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Portrait Retouching Redefined

Lesson 4 of 10

Small Blemishes in Lightroom

Chris Orwig

Portrait Retouching Redefined

Chris Orwig

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Lesson Info

4. Small Blemishes in Lightroom
Chris shares fast, simple, and effective techniques for retouching beauty portraits in Lightroom.


Lesson Info

Small Blemishes in Lightroom

Let's get on to detail work um we're listening to the image right so the intent here we have a minimal color palette doesn't feel that cold forman yeah but it's not that colorful you know their eyes match the background match your lips and with these kind of an images and we're entering into our john run what I mean by that writing if you're writing a poem you use words differently than if you're writing I don't know on essay versus journalism or something so in this case were to use our spot removal tool and just to go back here spot room weevil tools a cuchi right so that's our little shortcut and we'll grab this image we pressed the cuchi because we want to remove some spots are gonna close a panel over here and maybe minimize this down below so that we have a little more space for the image and the visual eye spots tool is phenomenal I mean it's such a helpful thing that we have in in like room and so I think of that is for california like surfing and skateboarding it is awesome yo...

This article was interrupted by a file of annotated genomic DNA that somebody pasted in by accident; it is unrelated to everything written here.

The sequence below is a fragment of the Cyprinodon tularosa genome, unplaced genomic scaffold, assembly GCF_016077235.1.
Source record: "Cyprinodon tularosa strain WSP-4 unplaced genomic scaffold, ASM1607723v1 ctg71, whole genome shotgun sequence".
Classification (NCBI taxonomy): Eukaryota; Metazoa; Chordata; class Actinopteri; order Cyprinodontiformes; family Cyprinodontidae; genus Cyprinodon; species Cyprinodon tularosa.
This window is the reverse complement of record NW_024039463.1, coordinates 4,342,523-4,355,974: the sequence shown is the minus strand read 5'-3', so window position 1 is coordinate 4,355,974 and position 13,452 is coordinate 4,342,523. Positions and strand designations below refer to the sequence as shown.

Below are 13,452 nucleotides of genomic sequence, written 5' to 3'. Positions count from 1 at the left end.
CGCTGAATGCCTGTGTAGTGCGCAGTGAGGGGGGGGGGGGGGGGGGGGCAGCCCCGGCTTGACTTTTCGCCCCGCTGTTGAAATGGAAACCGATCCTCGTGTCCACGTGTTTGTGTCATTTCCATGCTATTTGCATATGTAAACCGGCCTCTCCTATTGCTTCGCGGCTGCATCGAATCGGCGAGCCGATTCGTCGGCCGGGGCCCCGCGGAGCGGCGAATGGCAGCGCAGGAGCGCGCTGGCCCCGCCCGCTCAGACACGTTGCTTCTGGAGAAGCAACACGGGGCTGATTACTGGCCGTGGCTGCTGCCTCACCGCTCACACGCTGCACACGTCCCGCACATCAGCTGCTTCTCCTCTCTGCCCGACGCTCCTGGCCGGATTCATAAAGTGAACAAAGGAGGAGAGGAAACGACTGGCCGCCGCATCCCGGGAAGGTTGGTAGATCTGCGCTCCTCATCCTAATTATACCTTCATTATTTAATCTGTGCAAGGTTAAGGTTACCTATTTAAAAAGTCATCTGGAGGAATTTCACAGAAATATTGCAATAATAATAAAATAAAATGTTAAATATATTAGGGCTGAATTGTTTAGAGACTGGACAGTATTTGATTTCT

u with me on that can't we just say this is awesome so a for awesome so so I throw that thing on there and what that's going to do for me is help me identify problem errors and let me crank it up and maybe zoom in a little bit here so we can see some of these issues and what I want us to think about is when we do our spot retouching is really important because let's say I do my spot healing and then I go back and add contrast, I'm going to see different spots or different details in there same thing with clarity so in our workflow that's going to affect notice out, you know, I mean it's it's really shifting what we're seeing there that's gonna affect what's happening. So while we tend to think, you know, kind of going back to that seal comment, we have a digital image it's a beauty photograph, there's problems I'm fixing goingto relax for a second, so okay, well, it's workflow workflow what? This image isn't a ton with lights pretty good, so maybe a little bit of contrast my shadows I like the detail there. Um, you know, maybe my color I am going to drop back the oranges and the reds a little bit a little bit less bright colors in that area and that's it then then I'll go to that tool, the spot healing brush, and here we press a key turns on our preview for awesomeness, which we can see these little things dialling the slider and part of the reason why this is important is when we're retouching away with the spot healing brush we can choose cloner he'll size and feather hit those in one second when we're doing that we'll want to occasionally tap again and just be able to see what we did and realize okay it's a freckle well if this was a portrait of a friend I would have to leave the freckle right because in that space that's part of their personality if it's a beauty image where it's really more idealism I'm going for this kind of ethereal perfection yeah that maybe I'm going to read move it but that is just going to give me in and out of there all right? So over to our tool brush size we can change with the slider on day one of the brush like shortcuts in photo shop in light room it's a key that makes a bigger smaller bracket kisa right bracket bigger left bracket smaller you can use that too and all that we want to do it is just work our way through an image space far and we're zooming in pretty close to do this work with a lot of little detail work we'll see in another project a little bit later we're going to get really close and what I tend to do is start with the bigger issues and hit my age to see if I'm missing anything crank this up and kind of show me texture maybe a little something over there I wouldn't have seen um we're gonna work with our bigger issues and then we're going to get teo smaller ones who had the egg and exit out of that this image we're not going to retouch start to finish but I do at least one highlight how we start to work with this tool the trick obviously is it almost looks worse because of all the circles you know in here like uh what I can't even see what I did so a couple of short cuts the each key hides overlays and light room and h will bring it back there's if we forget that in the two of our down below weaken choose different options otto is helpful because when you're cursors over the image there they are when you have her off of it they're gone but each can control goes on and off and then it's also helpful to kind of see our before and after in the before and after consuming even closer there before and after in light room does anyone know that shortcut backslash backslash not forward slash forward because this way but let's go back in time what did I just do? Where where was I before and that's so important and I know this may seem kind of kind of basic but in my class is where I work with these phenomenal seed it's like I said um if they had just looked at their before work they would have caught before they were derailed. And so what I have to do to catch myself is blink or look away and come back. Or just do the back slash. That helps, too, because retouching is easy to get carried away with.